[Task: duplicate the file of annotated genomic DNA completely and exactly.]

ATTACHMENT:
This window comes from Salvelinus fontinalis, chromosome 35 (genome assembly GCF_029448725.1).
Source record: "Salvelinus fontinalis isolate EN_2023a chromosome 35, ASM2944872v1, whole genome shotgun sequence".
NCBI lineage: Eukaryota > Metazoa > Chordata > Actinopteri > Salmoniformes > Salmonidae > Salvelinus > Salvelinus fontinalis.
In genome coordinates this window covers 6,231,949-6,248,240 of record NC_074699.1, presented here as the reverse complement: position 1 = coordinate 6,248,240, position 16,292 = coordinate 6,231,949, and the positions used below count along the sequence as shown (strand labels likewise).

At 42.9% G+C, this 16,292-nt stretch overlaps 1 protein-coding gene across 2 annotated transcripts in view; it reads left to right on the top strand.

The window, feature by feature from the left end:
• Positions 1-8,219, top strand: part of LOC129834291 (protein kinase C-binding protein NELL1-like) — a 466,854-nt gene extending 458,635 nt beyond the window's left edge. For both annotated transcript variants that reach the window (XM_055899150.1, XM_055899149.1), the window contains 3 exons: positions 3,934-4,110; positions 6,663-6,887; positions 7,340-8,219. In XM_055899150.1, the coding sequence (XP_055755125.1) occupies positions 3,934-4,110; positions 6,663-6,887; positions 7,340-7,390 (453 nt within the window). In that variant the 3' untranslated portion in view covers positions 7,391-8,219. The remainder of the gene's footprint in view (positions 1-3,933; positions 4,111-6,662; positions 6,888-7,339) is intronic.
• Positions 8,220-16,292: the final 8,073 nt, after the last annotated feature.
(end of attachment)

This window comes from Salvelinus fontinalis, chromosome 35 (genome assembly GCF_029448725.1).
Source record: "Salvelinus fontinalis isolate EN_2023a chromosome 35, ASM2944872v1, whole genome shotgun sequence".
NCBI lineage: Eukaryota > Metazoa > Chordata > Actinopteri > Salmoniformes > Salmonidae > Salvelinus > Salvelinus fontinalis.
In genome coordinates this window covers 6,231,949-6,248,240 of record NC_074699.1, presented here as the reverse complement: position 1 = coordinate 6,248,240, position 16,292 = coordinate 6,231,949, and the positions used below count along the sequence as shown (strand labels likewise).

At 42.9% G+C, this 16,292-nt stretch overlaps 1 protein-coding gene across 2 annotated transcripts in view; it reads left to right on the top strand.

The window, feature by feature from the left end:
• Positions 1-8,219, top strand: part of LOC129834291 (protein kinase C-binding protein NELL1-like) — a 466,854-nt gene extending 458,635 nt beyond the window's left edge. For both annotated transcript variants that reach the window (XM_055899150.1, XM_055899149.1), the window contains 3 exons: positions 3,934-4,110; positions 6,663-6,887; positions 7,340-8,219. In XM_055899150.1, the coding sequence (XP_055755125.1) occupies positions 3,934-4,110; positions 6,663-6,887; positions 7,340-7,390 (453 nt within the window). In that variant the 3' untranslated portion in view covers positions 7,391-8,219. The remainder of the gene's footprint in view (positions 1-3,933; positions 4,111-6,662; positions 6,888-7,339) is intronic.
• Positions 8,220-16,292: the final 8,073 nt, after the last annotated feature.